Madonna’s list is probably the most interesting, because she lists The Time Traveler’s Wife (one of my personal favorites), The Bad Girl by Mario Vargas Llosa, and Shantaram by Gregory David Roberts. I’ve never even heard of the last two, hard as that is to admit. What’s funny about that section is that while every other person who submitted a list (without exception, all of these women are not only great readers but also “amazing mothers”) included an explanation of why they loved the novels they chose, Madonna didn’t. Just a terse three-book list. Ha! Oh Madonna, so mysterious. If that woman ever says anything that wasn’t previously vetted by a publicist, I’ll die of shock. Also, Stella McCartney’s (I guess, she only refers to her as “Stella”, but they’re friends right?) aunt Louise loves Alice Munro, and so I love Aunt Louise.

I should start my own similar newsletter, although I suspect this is how it would go:

You guys would read that, wouldn’t you? I hereby swear: unlike Gwyneth, I won’t say anything underminey that basically translates to “You are fat.”

Elsewhere in the celebrity lifestyle bloguverse, The Office‘s Mindy Kaling’s blog is beyond awesome. Check out things i bought that i love when you have a moment.

First little bit of PR

I don’t have a Google alert set up for myself, and I might never. I’m not the kind of person that relentlessly Googles herself, although I understand the urge. I love writing on the Internet, but I’m not too terribly keen on being reminded that people can actually read this stuff (although by saying this I do not mean to discourage comments on this blog, I love comments), or to hear what people are saying about me (although I can’t imagine too many people are saying too many things at the moment).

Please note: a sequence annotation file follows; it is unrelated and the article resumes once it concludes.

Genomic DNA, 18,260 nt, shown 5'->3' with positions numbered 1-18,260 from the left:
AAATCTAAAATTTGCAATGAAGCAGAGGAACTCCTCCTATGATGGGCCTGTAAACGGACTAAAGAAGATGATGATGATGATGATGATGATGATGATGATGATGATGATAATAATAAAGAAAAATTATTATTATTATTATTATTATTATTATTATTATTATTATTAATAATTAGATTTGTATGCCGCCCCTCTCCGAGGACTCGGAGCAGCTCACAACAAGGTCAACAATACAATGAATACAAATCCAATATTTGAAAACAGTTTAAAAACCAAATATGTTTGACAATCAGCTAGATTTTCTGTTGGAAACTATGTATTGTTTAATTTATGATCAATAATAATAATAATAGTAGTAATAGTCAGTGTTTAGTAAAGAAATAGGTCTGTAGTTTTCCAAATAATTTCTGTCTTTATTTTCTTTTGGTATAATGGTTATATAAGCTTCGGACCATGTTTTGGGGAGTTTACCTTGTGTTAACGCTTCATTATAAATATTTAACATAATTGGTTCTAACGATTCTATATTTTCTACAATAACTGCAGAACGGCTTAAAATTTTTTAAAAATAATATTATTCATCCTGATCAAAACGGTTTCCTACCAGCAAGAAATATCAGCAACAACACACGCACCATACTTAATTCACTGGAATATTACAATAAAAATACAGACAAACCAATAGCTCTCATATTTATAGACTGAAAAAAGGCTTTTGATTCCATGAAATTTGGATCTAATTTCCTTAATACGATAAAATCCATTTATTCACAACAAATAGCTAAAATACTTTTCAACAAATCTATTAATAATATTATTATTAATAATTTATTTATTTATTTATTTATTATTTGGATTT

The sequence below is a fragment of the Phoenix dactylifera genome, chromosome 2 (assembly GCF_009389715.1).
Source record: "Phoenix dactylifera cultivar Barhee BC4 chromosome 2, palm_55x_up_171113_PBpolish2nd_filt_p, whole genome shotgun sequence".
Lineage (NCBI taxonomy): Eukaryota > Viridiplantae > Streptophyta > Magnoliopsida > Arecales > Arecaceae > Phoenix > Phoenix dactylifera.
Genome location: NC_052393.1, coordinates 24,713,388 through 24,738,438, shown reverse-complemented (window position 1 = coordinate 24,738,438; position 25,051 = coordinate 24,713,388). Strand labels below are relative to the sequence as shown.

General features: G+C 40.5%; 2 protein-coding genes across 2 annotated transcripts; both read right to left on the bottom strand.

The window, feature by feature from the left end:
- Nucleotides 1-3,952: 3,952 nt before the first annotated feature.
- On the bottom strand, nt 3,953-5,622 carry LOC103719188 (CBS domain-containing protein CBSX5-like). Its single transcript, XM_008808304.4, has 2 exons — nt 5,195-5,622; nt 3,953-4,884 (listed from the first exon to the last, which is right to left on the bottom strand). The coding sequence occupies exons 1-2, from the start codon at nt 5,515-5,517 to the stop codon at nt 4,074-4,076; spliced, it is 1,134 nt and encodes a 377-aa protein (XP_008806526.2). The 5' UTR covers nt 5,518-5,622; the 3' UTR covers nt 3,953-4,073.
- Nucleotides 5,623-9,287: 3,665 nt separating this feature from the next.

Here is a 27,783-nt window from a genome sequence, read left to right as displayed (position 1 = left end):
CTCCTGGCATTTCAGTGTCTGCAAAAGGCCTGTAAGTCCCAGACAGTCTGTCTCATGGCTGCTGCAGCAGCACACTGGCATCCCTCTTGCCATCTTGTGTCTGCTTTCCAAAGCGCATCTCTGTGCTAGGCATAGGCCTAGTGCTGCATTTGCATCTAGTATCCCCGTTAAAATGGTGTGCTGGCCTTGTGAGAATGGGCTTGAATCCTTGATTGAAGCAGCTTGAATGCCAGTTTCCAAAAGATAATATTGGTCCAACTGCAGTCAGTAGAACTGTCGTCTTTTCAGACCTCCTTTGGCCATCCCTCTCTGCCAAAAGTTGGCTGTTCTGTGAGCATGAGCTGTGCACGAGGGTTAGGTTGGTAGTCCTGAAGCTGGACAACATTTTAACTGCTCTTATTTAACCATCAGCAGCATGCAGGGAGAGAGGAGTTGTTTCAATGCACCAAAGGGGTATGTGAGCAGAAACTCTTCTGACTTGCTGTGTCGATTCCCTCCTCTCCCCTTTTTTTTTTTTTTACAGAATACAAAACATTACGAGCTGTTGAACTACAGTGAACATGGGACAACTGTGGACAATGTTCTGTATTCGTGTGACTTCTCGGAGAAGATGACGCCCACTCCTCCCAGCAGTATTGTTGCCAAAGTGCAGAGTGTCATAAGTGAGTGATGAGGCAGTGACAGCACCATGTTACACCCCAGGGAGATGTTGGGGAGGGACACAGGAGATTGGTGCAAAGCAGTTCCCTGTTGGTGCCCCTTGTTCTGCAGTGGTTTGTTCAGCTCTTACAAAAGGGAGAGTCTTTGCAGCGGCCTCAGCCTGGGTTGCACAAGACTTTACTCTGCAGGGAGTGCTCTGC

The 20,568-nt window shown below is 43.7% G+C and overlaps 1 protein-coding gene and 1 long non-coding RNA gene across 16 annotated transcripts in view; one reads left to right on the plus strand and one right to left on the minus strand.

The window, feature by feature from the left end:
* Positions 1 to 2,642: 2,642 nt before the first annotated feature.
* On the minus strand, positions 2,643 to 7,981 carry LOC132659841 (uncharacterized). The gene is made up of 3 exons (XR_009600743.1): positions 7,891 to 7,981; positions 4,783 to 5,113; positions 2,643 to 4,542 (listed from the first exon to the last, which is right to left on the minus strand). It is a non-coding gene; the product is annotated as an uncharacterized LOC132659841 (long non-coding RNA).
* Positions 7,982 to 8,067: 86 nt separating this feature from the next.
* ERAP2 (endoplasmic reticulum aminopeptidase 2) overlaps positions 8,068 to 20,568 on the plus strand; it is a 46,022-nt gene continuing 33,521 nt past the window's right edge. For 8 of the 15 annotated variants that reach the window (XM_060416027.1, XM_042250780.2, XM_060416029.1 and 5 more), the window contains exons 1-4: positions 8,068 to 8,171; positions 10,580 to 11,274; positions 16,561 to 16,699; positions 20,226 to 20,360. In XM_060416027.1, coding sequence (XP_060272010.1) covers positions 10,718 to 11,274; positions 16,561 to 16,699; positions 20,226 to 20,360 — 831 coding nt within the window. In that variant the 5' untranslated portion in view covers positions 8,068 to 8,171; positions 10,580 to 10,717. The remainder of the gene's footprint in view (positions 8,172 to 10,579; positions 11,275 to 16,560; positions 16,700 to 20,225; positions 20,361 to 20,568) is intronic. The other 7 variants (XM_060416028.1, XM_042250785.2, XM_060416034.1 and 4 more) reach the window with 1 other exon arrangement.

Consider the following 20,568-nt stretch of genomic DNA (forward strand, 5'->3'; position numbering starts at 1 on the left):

For example, I’m not quite sure that I’ll ever get the courage to read reviews unless I know that they are good. When That James McAvoy was asked what actors should never, ever do, he replied, “Read reviews. You just try and do your job and not worry about what people say, because ultimately it can only affect what you do in a negative way. It can only make you a worse actor.” I totally agree with that. Constructive criticism from your agent and editor and even your friends is a good thing, but from disinterested third parties it’s probably in your best interest to avoid it if you can. Basically, I’m a chicken.

I don’t know why I bring this up except to say that for this reason I don’t have a Google alert set up, but Amy Brecount White does and she let all the Tenners know that Kristi over at The Story Siren has listed most of us as New Reads for 2010. That was very sweet of her, considering the books don’t come out for a while. Speaking of the Tenners, you should head over there, we’ve had a grip of new members join since last I mentioned it.

Twilight, Twilight, Twilight, Edward Cullen, Bella Swan, Twilight, Stephenie Meyer, Breaking Dawn

I’ve discovered the secret to TOTAL. INTERNET. FAME.

That secret is to write about the Twilight books all the time.

I was looking at my WordPress stats (that’s my own personal brand of heroin lately) and I am not joking you NINE out of TEN of the search terms that lead to this blog today were a variation on the “my own personal heroin” line from Twilight, which I used as the title of my Twilight movie post. Nine! Of ten! Many of my most popular posts are somehow Twilight related: Is Bella Swan Anti-Feminist? 15 Reasons Why Breaking Dawn is FTW. My Own Personal Brand of Heroin. You guys love Twilight like whoa, don’t you? In “Is Bella Swan Anti-Feminist?” I promised to start talking about my own books more, but maybe you don’t want me to!